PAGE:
The Gender Question

Even if you’re monolingual, you are probably aware that many languages distinguish nouns in gender. Even English does so, which becomes obvious when referring to someone/something with a personal pronoun (e.g. the manhe, the womanshe, the carit). However, many other languages even distinguish ‘things’ in gender. More precisely, they would refer to a car as ‘he’ or ‘she’ or ‘it’. I am sure that everyone who’s ever studied a language that makes use of grammatical gender will agree that learning ‘random’ articles, for example, can be tedious. But is it all really just random?

Natural gender is when the (masculine or female) gender of a (human) referent goes along with the grammatical gender of that kind. However, there are exceptions. For example the Gaelic word for woman, “boireannach”, or the Irish word for girl, “cailín”, are masculine, the Irish stallion, “stail”, is female and the German girl, “Mädchen”, is neuter.

But what about abstract things? All just random because a noun has to belong to some noun class? Why do Polish, German and Arabic speaking people think that a moon is a “he”, whereas French, Spanish and Russian speakers refer to a “she”?

Yes, unfortunately many nouns end up with a merely conventional gender in order to belong to some noun category. Sometimes it seems very illogical, for example when two nouns denoting the same concept differ in gender, such as the German words for car: “der Wagen” (masculine) or “das Auto” (neuter).

Frequently, grammatical gender is related to the word’s ending, indicating a morphological way of gender assignment. Spanish is a good example for this, as most words follow the rule “words that end with -o are masculine, and words that end with -a are feminine”. If we look closer, even much gender assignment in German is actually not random. The explanation for “Mädchen” being neuter is simply, that words ending in –chen and –lein are always neuter. As for most nouns, though, deflexion made gender markers unrecognisable.

Often a combination of morphological, arbitrary convention and semantics – with usually one being more dominant – is used to determine a word’s gender. Many studies have investigated the gender retrieval mechanism. A study on semantic gender assignment regularities in German by Beate Schwichtenberg and Niels O. Schiller (2003) found that when presented with random words of different categories (e.g. “Ruppel” in the category instruments), native speakers would select the gender-marked article associated with the category (e.g. feminine ‘die’, since most instruments in German are feminine)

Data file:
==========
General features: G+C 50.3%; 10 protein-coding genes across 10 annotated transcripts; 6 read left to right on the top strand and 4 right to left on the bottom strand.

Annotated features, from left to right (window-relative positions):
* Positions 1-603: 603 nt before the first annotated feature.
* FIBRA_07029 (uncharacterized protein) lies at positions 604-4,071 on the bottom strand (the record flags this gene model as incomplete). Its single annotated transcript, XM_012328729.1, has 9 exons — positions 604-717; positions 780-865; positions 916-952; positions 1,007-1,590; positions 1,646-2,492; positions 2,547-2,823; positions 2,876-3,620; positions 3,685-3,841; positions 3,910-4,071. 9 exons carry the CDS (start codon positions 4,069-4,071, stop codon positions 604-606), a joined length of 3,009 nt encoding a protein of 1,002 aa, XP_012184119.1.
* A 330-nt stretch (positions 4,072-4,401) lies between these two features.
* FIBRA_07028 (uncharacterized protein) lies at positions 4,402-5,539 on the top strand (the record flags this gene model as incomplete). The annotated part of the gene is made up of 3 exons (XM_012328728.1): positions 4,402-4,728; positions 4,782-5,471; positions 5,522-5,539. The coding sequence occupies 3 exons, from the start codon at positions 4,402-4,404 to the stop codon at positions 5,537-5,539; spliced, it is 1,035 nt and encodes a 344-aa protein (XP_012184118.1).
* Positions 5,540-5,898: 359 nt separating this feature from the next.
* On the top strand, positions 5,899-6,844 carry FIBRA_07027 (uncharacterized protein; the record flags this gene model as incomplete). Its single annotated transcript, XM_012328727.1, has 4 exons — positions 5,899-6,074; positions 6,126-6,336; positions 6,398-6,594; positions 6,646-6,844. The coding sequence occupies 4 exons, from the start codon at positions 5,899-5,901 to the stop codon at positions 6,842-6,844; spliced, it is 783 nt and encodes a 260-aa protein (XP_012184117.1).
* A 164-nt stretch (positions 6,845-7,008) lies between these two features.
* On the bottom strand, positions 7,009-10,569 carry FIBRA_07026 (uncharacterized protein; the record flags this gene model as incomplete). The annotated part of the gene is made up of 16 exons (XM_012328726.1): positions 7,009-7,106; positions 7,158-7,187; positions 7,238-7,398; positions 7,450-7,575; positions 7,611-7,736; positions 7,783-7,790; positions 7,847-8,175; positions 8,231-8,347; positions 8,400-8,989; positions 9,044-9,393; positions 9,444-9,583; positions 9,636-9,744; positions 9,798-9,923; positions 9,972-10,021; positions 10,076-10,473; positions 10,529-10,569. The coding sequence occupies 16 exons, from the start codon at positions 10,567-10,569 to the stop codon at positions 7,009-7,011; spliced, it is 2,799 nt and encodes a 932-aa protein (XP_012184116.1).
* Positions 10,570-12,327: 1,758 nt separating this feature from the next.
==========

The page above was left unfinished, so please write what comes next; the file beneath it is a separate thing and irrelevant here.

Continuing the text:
In the end, if you’re learning a foreign language that distinguishes nouns in gender, it is probably best to simply see the word PLUS gender marker as a whole (e.g. “la+voiture”, instead of just “voiture”). Language-learning would be a lot easier without this ‘gender-trap’, but it’s always a nice challenge 🙂

3 comments on “The Gender Question

  1. Pingback: Tweets that mention» Blog Archive » The Gender Question --

  2. I’m not sure you’re right about gender in English. Gender is reflected in English only in pronominals, only for animate objects (with a few residual exceptions from Old English, such as ships), and only when there are feminine/masculine features on those objects. This is semantically based, and isn’t morphological. There’s a lot of debate as to whether this constitutes gender in English nouns at all, or merely in semantic pronominal agreement.

    Furthermore, you seem to split gender along masculine/feminine lines here, while that is by no means always the case. ‘Genders are classes of nouns reflected in the behaviour of associated words.’ (Hockett, 1958:231) While in Indoeuropean languages, which often have only two or three genders, this may seem to do with sexual dimorphism due to natural aligment, that isn’t always the case. There are many languages with more than five genders, and several with considerably more.

    I really suggest Greville Corbett’s book on the topic (suitably called Gender). The library has a few (I have one at my hand just now), and I’ve used it before. Failing that, check out

  3. Dr. Warren Maguire told me that Old English had grammatical gender (m/f/n) which was lost due to the increasing use of the gender-neutral ‘thee’ and deflexion – so there must have been some morphological connection. German on the other hand also lost most gender-markers but kept grammatical gender, as we can see in it’s different gender-marked articles. So you’re right that ME does not assign gender to nouns anymore, except for animate objects that are obviously either masculine or feminine – which is linked to semantics (I didn’t say it was morphological).

    True, many languages have more noun categories than m/f/n (e.g. Swahili), but I decided to focus on m/f/n which are the most common noun classes (in Indo-European languages). Should maybe have written a little more on that anyway. Thanks for pointing it out 🙂

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